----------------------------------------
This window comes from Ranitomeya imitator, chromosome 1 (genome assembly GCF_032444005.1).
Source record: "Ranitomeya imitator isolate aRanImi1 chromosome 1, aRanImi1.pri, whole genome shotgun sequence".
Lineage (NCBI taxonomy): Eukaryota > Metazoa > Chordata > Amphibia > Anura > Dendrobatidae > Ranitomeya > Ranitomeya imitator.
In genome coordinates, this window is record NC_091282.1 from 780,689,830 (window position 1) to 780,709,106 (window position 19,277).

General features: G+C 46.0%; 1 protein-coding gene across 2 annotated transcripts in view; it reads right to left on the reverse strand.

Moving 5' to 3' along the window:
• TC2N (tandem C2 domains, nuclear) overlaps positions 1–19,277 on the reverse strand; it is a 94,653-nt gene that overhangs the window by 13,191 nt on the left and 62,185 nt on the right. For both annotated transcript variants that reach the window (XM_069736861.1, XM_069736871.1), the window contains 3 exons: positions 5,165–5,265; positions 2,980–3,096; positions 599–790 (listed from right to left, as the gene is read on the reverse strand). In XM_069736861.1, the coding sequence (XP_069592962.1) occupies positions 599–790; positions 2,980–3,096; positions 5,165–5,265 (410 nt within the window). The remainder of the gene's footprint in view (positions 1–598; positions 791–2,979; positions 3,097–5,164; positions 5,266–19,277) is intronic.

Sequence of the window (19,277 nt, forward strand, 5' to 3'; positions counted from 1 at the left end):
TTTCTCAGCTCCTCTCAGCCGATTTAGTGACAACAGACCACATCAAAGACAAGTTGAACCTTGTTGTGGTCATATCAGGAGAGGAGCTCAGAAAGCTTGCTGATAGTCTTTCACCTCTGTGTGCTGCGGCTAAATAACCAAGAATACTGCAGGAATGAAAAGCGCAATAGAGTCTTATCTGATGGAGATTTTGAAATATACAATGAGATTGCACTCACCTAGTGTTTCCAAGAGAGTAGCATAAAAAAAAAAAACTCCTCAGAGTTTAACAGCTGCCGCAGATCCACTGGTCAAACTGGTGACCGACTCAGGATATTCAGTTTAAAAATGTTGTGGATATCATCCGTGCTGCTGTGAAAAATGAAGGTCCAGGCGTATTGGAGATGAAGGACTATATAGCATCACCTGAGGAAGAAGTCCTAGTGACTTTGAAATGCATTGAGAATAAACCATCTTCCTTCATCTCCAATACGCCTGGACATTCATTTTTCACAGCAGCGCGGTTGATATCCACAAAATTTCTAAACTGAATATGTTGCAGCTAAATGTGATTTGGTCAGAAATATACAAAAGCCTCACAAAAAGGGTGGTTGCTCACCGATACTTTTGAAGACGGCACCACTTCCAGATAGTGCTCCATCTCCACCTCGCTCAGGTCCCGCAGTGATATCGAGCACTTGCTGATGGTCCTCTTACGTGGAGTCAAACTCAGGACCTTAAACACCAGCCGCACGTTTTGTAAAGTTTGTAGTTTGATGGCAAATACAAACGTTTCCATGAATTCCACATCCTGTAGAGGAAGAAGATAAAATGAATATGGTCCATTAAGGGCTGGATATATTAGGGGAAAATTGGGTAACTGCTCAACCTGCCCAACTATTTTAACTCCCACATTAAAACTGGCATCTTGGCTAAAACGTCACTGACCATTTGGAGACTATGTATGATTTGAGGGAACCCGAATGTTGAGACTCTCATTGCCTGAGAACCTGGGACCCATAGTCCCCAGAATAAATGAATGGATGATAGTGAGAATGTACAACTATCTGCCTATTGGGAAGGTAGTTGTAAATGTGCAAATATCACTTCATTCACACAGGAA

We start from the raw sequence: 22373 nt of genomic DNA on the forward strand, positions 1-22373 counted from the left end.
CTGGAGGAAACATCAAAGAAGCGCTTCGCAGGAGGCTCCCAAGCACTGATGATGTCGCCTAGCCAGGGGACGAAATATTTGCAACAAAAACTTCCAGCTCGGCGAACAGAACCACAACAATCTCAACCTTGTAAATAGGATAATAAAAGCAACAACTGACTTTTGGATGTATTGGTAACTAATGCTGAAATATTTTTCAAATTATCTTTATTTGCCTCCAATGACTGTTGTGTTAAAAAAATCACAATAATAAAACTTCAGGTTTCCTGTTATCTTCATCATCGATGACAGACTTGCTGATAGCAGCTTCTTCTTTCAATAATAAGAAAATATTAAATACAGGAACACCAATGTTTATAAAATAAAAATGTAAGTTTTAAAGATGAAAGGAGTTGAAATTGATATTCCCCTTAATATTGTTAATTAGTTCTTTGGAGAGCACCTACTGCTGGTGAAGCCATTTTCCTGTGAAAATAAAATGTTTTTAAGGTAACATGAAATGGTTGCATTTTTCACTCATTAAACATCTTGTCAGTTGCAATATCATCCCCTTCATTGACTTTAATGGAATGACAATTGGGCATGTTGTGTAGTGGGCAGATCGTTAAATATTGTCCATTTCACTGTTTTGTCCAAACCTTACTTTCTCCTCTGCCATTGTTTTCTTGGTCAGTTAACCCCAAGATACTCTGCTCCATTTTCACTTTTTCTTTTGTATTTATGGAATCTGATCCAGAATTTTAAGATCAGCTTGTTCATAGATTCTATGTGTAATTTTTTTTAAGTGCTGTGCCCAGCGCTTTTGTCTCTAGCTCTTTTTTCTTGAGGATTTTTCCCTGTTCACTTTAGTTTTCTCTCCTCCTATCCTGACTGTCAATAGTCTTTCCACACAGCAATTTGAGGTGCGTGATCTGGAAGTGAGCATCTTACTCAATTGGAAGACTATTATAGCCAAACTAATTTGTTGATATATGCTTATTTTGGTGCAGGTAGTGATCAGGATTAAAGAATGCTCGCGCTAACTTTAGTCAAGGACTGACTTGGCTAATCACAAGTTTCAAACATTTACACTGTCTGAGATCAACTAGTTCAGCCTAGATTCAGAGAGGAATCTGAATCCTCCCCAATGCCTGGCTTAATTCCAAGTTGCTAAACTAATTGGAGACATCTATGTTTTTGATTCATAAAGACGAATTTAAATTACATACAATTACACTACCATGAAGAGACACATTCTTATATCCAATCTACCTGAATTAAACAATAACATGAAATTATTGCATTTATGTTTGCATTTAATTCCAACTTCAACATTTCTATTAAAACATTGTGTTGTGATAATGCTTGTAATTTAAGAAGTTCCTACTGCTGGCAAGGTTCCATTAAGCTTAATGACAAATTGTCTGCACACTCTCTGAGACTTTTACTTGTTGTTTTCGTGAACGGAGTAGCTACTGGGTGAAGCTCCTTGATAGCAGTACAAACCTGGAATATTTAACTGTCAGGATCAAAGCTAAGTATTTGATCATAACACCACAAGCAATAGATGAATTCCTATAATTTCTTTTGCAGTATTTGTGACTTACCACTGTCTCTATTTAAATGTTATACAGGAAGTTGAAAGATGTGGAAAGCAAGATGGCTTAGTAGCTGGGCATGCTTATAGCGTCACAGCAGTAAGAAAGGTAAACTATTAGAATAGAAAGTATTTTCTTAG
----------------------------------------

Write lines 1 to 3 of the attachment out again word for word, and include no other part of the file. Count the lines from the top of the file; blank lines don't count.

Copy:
This window comes from Ranitomeya imitator, chromosome 1 (genome assembly GCF_032444005.1).
Source record: "Ranitomeya imitator isolate aRanImi1 chromosome 1, aRanImi1.pri, whole genome shotgun sequence".
Lineage (NCBI taxonomy): Eukaryota > Metazoa > Chordata > Amphibia > Anura > Dendrobatidae > Ranitomeya > Ranitomeya imitator.